2 . Clock Arithmetic and Modular Systems EXAMPLE Use the hour clock addition table to find each sum. Plagued by serious maritime mishaps linked to navigational difficulties, several European governments offered prizes for an effective method of determining longitude. The largest prize was, pounds (equivalent to several million dollars in today s currency) offered by the British Parliament in the Longitude Act of. While famed scientists, academics, and politicians pursued an answer in the stars, John Harrison, a clock maker, set about to build a clock that could maintain accuracy at sea. This turned out to be the key, and Harrison s Chronometer eventually earned him the prize. For a fascinating account of this drama and of Harrison s struggle to collect his prize money from the government, see the book The Illustrated Longitude by Dava Sobel and William J. H. Andrewes. (a) Find on the left of the addition table and across the top. The intersection of the row headed and the column headed gives the number. Thus,. (b) Also from the table,. So far, our hour clock system consists of the set {,,,,,,,,,,, }, together with the operation of clock addition. Next we will check whether this sytem has the closure, commutative, associative, identiy, and inverse properties, as described in Section.. Table shows that the sum of two numbers on a clock face is always a number on the clock face. That is, if a and b are any clock numbers in the set of the system, then a b is also in the set of the system. The system has the closure property. (The set of the system is closed under clock addition.) Notice also that in this system, and both yield. Also and both yield. The order in which elements are added does not seem to matter. In fact, you can see in Table that the part of the table above the colored diagonal line is a mirror image of the part below the diagonal. This shows that, for any clock numbers a and b, a b b a. The system has the commutative property. The next question is: When three elements are combined in a given order, say a b c, does it matter whether the first and second or the second and third are associated initially? In other words, is it true that, for any a, b, and c in the system, a b c a b c? EXAMPLE Is hour clock addition associative? It would take lots of work to prove that the required relationship always holds. But a few examples should either disprove it (by revealing a counterexample a case where it fails to hold), or should make it at least plausible. Using the clock numbers,, and, we see that. Thus,. Try another example:. So. Other examples also will work. The hour clock system has the associative property. Our next question is whether the clock face contains some element (number) which, when combined with any element (in either order), produces that same element. Such an element (call it e) would satisfy a e a and e a a for any element a of the system. Notice in Table that,, and so on. The number is the required identity element. The system has the identity property. Generally, if a finite system has an identity element e, it can be located easily in the operation table. Check the body of Table for a column that is identical to the column at the left side of the table. Since the column under meets this requirement, a a holds for all elements a in the system. Thus is possibly the identity.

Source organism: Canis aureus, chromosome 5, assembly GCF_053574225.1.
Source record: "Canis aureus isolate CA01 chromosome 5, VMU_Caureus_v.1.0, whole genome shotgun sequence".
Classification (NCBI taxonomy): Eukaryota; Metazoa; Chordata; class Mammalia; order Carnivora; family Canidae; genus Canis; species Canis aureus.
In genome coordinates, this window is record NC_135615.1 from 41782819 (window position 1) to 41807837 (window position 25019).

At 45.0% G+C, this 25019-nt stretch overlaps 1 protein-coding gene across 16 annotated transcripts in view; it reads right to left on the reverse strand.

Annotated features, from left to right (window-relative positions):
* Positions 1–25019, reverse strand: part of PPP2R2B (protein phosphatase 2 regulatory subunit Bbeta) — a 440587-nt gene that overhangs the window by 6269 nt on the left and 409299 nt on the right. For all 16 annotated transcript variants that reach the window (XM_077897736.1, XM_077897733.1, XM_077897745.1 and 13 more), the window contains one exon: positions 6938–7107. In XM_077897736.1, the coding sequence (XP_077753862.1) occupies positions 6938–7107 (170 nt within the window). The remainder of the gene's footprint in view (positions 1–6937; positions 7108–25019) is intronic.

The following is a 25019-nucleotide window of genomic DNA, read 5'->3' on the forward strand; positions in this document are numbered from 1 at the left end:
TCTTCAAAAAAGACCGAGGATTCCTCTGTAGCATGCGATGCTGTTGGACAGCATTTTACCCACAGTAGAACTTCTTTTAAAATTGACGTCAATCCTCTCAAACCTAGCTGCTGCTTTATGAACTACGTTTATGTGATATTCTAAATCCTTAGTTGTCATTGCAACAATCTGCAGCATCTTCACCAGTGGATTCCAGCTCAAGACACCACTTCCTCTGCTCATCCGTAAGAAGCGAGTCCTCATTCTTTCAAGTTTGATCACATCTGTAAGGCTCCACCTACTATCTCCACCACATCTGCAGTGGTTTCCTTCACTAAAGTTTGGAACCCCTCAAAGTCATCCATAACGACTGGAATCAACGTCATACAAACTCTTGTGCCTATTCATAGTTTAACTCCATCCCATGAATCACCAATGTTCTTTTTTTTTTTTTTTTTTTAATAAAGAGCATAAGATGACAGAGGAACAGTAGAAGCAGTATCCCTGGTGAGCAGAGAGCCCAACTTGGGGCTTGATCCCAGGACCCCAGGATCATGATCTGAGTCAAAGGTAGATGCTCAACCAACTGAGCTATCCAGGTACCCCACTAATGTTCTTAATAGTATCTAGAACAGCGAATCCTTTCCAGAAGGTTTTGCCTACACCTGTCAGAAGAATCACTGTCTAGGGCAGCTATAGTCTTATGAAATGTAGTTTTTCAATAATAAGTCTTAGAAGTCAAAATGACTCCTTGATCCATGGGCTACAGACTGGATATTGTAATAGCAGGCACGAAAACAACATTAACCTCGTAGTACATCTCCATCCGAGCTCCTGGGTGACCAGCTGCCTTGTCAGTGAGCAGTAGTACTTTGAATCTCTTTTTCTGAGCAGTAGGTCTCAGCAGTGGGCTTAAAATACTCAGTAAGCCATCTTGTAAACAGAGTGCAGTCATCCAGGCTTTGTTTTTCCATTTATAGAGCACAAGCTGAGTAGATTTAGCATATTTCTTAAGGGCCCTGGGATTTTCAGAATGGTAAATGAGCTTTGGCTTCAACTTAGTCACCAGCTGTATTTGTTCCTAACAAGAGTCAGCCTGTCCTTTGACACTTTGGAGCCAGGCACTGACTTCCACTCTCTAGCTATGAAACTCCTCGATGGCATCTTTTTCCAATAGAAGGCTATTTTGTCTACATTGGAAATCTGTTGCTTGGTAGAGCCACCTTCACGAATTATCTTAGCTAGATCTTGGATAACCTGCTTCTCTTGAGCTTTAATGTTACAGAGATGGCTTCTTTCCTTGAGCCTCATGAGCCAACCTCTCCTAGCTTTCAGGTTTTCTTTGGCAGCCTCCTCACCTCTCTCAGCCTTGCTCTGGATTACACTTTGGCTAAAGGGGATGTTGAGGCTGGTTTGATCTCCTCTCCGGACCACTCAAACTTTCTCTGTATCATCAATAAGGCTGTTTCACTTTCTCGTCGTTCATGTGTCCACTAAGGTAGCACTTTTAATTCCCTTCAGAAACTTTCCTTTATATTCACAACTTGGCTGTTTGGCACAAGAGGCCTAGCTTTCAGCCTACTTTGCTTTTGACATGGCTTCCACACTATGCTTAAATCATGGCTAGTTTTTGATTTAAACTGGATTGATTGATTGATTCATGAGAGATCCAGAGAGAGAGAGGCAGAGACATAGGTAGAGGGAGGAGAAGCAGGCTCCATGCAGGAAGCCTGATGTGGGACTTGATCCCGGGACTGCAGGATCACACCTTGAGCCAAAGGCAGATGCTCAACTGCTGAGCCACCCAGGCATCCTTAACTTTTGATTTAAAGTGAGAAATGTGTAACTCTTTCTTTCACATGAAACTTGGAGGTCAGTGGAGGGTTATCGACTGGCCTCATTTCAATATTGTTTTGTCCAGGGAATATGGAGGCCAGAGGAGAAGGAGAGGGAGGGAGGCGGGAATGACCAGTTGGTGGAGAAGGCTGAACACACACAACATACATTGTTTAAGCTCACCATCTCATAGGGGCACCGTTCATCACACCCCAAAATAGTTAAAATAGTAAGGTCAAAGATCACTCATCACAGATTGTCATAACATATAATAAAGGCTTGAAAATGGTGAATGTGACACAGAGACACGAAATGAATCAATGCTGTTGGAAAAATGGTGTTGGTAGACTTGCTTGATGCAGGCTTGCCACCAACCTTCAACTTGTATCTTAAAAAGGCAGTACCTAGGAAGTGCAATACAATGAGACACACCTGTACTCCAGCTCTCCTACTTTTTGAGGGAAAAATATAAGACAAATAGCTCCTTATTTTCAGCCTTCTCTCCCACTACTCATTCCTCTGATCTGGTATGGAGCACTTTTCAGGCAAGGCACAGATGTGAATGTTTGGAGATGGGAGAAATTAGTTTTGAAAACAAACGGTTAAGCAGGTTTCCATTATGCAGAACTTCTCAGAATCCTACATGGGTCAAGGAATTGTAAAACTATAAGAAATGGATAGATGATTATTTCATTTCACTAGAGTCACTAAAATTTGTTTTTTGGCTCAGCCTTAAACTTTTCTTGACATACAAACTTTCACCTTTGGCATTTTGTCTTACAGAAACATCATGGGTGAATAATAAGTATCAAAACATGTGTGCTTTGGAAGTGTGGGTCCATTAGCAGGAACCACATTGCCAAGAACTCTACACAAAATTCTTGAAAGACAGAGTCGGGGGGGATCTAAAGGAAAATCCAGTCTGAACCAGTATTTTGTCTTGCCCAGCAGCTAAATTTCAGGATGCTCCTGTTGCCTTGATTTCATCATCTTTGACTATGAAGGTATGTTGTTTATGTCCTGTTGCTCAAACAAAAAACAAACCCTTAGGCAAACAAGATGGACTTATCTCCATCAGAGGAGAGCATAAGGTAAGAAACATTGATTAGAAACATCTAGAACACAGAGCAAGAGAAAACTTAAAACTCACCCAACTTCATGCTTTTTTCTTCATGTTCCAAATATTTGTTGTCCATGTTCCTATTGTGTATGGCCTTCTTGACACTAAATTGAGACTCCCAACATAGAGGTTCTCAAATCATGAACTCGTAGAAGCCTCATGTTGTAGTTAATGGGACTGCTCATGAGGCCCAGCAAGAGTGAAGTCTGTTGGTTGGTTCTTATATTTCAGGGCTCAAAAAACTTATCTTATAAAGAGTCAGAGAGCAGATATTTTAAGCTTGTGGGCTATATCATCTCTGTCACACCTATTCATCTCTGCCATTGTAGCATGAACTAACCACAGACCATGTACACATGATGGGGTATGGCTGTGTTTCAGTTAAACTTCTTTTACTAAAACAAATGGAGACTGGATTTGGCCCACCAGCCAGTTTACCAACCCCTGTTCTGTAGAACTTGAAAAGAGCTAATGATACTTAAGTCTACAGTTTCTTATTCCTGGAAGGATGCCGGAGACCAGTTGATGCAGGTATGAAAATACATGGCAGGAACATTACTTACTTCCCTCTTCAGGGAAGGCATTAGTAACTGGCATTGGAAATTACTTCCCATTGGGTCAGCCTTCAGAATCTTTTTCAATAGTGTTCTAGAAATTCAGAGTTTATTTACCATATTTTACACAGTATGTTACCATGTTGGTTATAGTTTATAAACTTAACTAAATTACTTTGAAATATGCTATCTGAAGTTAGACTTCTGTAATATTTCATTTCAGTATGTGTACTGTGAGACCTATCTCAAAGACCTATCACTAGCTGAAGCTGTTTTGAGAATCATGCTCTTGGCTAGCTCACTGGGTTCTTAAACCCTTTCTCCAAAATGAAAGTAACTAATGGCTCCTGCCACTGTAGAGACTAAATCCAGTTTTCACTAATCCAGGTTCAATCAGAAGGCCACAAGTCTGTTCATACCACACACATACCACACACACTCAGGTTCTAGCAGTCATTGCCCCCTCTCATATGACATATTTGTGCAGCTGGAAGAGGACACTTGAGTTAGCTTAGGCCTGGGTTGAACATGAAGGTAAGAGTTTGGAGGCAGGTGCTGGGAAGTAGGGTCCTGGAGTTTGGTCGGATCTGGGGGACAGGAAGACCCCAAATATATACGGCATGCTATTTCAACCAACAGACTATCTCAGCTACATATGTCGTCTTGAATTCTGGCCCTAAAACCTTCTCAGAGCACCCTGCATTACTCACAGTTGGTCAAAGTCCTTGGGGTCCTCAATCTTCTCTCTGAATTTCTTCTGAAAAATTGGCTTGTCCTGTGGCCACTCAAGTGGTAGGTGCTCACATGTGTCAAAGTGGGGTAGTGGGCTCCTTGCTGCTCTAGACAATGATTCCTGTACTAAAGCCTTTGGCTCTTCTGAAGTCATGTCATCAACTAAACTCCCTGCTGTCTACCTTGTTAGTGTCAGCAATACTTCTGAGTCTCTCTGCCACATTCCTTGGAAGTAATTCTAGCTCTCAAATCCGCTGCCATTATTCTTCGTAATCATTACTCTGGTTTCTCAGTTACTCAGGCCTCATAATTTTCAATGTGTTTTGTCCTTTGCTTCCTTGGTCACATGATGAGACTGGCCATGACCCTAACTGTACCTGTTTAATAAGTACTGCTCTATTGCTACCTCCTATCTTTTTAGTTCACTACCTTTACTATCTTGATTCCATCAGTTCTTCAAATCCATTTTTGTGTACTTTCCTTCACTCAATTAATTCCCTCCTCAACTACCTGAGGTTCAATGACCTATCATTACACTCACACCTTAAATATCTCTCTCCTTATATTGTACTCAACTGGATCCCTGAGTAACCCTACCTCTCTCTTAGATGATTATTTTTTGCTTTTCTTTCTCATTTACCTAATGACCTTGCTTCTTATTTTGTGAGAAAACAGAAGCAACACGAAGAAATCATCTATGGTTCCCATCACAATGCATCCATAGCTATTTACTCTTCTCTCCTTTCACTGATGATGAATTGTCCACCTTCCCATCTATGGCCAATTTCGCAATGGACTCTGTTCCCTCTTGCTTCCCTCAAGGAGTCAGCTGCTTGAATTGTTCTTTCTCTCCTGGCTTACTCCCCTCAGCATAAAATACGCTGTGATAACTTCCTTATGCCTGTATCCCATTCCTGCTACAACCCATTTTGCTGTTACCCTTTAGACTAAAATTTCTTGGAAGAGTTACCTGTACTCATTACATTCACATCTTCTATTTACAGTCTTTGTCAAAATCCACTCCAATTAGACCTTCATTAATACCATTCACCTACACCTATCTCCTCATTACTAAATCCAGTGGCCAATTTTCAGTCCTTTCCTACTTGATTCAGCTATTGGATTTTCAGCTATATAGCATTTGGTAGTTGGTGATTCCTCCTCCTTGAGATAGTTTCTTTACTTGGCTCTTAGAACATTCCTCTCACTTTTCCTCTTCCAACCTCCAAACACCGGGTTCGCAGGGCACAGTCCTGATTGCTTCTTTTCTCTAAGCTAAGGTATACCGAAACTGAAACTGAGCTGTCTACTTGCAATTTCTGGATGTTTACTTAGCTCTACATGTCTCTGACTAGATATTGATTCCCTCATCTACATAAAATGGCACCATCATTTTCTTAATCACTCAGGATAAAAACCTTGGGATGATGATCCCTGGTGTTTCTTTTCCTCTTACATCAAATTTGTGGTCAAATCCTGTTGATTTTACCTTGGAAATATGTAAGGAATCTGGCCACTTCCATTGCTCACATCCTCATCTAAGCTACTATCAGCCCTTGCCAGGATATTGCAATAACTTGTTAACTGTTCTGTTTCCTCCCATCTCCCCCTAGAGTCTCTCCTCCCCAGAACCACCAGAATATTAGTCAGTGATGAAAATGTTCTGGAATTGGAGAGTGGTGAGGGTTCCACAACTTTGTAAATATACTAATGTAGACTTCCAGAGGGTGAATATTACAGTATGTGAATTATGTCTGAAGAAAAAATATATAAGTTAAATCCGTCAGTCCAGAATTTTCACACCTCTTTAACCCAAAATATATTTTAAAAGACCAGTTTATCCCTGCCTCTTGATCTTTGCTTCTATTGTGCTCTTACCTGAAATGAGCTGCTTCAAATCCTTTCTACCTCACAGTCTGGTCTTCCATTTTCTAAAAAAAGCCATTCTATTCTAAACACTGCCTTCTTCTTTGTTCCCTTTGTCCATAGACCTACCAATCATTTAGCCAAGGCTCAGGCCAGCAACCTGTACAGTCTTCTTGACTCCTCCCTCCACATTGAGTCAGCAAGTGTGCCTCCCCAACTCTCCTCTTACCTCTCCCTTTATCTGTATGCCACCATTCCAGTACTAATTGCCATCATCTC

3 CHAPTER Number Theory Minus hours = FIGURE Now locate at the left of the table. Since the corresponding row is identical to the row at the top of the table, a a also holds for all elements a, which is the other requirement of an identity element. Hence is indeed the identity. Subtraction can be performed on a hour clock. Subtraction may be interpreted on the clock face by a movement in the counterclockwise direction. For example, to perform the subtraction, begin at and move hours counterclockwise, ending at, as shown in Figure. Therefore, in this system,. In our usual system, subtraction may be checked by addition and this is also the case in clock arithmetic. To check that, simply add. The result on the clock face is, verifying the accuracy of this subtraction. The additive inverse, a, of an element a in clock arithmetic is the element that satisfies the following statement: a a and a a. The next example examines this idea. EXAMPLE Determine the additive inverse of in hour clock arithmetic. The additive inverse for the clock number is a number x such that x. Going from to on the clock face requires more hours, so. This means that is the additive inverse of. The method used in Example may be used to verify that every element of the system has an additive inverse (also in the system). So the system has the inverse property. A simpler way to verify the inverse property, once you have the table, is to make sure the identity element appears exactly once in each row, and that the pair of elements that produces it also produces it in the opposite order. (This last condition is automatically true if the commutative property holds for the system.) For example, note in Table that row contains one, under the, so, and that row contains, under the, so also. Therefore, and are inverses. The following chart lists the elements and their additive inverses. Notice that one element,, is its own inverse for addition. Clock value a Additive inverse a Using the additive inverse symbol, we can say that in clock arithmetic,,,, and so on. We have now seen that the hour clock system, with addition, has all five of the potential properties of a singleoperation mathematical system, as discussed in Section.. Other operations can also be introduced to the clock arithmetic system.